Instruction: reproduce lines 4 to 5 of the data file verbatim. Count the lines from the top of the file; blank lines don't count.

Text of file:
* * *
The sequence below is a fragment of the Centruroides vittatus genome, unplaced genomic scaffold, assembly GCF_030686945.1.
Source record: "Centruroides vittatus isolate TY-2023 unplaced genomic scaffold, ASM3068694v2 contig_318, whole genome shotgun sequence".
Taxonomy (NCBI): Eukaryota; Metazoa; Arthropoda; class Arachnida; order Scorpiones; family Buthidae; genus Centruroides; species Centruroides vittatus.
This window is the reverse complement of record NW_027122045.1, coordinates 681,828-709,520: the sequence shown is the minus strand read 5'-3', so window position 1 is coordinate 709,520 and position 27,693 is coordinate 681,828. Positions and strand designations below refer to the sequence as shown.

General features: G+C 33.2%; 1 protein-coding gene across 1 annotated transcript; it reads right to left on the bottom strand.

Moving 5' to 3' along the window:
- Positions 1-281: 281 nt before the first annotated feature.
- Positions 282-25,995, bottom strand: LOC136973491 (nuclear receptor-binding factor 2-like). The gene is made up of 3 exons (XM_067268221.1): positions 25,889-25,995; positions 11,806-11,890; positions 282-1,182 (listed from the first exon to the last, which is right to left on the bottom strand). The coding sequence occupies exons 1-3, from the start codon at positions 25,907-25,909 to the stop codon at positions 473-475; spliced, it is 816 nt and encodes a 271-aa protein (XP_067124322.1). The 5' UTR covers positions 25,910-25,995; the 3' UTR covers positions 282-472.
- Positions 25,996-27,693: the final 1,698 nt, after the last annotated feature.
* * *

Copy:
This window is the reverse complement of record NW_027122045.1, coordinates 681,828-709,520: the sequence shown is the minus strand read 5'-3', so window position 1 is coordinate 709,520 and position 27,693 is coordinate 681,828. Positions and strand designations below refer to the sequence as shown.

General features: G+C 33.2%; 1 protein-coding gene across 1 annotated transcript; it reads right to left on the bottom strand.